Williams v. Bashman, 457 F. Supp. 322 (E.D. Pa. 1978)
PA: Underlying tort action.
Student Contributor: Colleen Gaedcke
Facts: The plaintiff retained the defendant, a partner at the defendant law firm, to represent her in her personal injury case against the a homeowner and the city of Philadelphia. A year passed without any communication between the plaintiff and the defendant, until the plaintiff sent the defendant a letter inquiring about the status of her case. The plaintiff received a letter from another attorney at the defendant law firm stating that he was representing her in her case against the City. Plaintiff did have one conversation with the defendant partner where he assured her that the case was in court. Another year passed and the defendant partner left the defendant law firm. The defendant law firm never filed the plaintiff’s case. The plaintiff claimed that the “defendant firm failed to exercise within the scope of their employment reasonable professional care and diligence in their representation of the plaintiff.” As a result of this failure the plaintiff claims that she was unable to recover compensation for her injuries and that her claim was barred by the statute of limitations.
Issue: Whether the plaintiff defendant law firm was liable for legal malpractice?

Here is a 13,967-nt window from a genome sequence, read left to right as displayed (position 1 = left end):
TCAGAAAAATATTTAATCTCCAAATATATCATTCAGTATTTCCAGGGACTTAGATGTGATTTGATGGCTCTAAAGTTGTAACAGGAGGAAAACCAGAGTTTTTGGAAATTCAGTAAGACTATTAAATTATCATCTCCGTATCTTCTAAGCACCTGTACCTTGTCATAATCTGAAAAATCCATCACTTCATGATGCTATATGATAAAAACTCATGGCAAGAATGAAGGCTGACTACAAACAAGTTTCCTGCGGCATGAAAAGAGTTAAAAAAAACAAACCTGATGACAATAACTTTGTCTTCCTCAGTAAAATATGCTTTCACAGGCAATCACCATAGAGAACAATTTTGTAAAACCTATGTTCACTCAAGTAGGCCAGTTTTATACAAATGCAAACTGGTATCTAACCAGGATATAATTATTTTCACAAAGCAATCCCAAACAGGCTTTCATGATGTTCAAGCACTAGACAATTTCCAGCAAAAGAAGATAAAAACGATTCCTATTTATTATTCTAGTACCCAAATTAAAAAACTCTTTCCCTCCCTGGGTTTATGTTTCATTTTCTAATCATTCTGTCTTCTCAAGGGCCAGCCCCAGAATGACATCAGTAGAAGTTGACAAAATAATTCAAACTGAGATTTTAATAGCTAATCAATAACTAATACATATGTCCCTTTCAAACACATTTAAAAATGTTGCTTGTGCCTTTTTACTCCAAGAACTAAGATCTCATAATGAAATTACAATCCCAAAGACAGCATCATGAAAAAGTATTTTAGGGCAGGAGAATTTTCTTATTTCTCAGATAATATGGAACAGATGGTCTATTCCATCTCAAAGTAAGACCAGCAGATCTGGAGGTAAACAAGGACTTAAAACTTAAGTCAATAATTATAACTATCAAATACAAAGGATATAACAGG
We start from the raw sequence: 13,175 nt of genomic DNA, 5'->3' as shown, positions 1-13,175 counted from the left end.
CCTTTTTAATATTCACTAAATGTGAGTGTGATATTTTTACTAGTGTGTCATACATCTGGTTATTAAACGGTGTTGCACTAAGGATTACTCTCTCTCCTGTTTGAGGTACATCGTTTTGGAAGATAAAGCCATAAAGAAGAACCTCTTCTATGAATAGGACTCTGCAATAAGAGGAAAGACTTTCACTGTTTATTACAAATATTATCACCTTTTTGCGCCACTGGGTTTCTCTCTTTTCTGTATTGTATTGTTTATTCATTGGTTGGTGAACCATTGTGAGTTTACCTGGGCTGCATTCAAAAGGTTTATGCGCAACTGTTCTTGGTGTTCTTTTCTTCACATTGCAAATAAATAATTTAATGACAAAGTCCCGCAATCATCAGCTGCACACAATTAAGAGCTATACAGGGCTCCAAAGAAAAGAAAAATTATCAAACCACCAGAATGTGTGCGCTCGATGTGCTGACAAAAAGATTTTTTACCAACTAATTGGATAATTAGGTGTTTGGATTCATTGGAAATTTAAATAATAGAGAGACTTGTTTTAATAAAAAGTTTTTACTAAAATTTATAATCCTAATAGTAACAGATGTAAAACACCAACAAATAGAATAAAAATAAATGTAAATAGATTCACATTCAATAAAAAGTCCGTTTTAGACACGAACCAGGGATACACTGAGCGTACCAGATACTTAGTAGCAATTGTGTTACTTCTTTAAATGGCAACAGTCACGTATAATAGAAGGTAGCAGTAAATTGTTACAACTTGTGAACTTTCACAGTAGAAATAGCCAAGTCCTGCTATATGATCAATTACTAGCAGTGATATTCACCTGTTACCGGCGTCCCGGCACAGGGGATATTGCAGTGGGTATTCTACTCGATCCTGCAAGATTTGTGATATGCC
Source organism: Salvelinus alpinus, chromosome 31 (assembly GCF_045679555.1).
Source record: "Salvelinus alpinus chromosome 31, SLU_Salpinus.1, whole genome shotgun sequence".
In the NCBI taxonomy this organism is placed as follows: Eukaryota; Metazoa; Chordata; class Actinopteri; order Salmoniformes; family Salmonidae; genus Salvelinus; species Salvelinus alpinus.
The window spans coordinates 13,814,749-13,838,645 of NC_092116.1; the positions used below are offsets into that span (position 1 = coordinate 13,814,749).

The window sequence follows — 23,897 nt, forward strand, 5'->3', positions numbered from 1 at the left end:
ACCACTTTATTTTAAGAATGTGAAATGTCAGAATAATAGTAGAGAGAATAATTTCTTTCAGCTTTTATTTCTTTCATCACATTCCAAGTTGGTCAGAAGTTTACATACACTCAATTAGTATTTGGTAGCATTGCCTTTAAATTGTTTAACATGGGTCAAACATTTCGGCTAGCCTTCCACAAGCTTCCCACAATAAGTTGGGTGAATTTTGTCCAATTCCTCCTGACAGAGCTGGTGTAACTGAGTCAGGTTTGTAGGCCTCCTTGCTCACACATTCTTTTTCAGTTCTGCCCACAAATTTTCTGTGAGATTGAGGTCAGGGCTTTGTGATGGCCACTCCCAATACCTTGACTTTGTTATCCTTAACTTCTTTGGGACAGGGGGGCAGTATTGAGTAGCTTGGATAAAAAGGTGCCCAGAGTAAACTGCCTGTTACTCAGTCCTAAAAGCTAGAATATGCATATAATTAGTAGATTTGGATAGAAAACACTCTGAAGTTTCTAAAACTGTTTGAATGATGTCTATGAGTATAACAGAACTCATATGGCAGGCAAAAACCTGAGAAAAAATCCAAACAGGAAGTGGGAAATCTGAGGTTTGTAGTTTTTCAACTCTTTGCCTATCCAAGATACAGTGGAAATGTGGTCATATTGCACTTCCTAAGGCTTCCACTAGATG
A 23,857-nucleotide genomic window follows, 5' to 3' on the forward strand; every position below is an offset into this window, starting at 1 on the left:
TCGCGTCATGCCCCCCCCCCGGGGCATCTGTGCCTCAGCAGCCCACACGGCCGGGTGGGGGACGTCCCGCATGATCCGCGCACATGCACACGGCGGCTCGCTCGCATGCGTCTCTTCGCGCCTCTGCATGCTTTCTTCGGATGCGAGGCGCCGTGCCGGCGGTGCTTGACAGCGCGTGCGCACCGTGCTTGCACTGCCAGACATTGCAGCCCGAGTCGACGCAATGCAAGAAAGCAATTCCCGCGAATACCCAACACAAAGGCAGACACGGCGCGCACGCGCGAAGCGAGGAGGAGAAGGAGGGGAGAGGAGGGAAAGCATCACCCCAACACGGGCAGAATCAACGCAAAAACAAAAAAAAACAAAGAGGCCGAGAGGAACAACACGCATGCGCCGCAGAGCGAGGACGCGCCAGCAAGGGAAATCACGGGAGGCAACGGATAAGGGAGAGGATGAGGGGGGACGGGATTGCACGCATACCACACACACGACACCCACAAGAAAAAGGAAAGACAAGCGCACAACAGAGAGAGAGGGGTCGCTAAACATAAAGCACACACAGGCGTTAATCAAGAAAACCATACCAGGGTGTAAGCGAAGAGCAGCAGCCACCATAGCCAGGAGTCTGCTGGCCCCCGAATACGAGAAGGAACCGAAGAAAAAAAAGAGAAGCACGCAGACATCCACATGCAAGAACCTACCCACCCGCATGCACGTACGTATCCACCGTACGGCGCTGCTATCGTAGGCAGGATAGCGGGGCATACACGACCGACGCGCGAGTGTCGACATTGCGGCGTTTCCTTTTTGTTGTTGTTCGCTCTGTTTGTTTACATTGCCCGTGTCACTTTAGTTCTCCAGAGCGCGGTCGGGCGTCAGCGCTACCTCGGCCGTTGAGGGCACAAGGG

1.) “When a plaintiff alleges that the defendant lawyer negligently provided services to him or her as a plaintiff in the underlying action, he or she must establish by the preponderance of the evidence that he or she would have recovered a judgment in the underlying action in order to be awarded damages in the malpractice action, which are measured by the lost judgment.”
2.) Here, the court found that the defendant law firm was responsible for her case, including conducting discovery to determine the merits of her case and proving the elements if necessary at trial.
3.) The defendant law firm owed the plaintiff a duty to exercise reasonable profession in the prosecution of her claim and they negligently breached that duty which was the proximate cause of the plaintiff’s loss of damages.
Lesson: An attorney who signs a retainer agreement with a client has a duty to exercise reasonable care in representing that client. A breach of this duty may be the proximate cause of the client’s damages and thus the attorney will be liable for legal malpractice.
Tagged with: Case Within a Case, Pennsylvania, Proximate Cause, Torts/Personal Injury, underlying case
Posted in: Case Within a Case, Pennsylvania, Proximate Cause, Torts/Personal Injury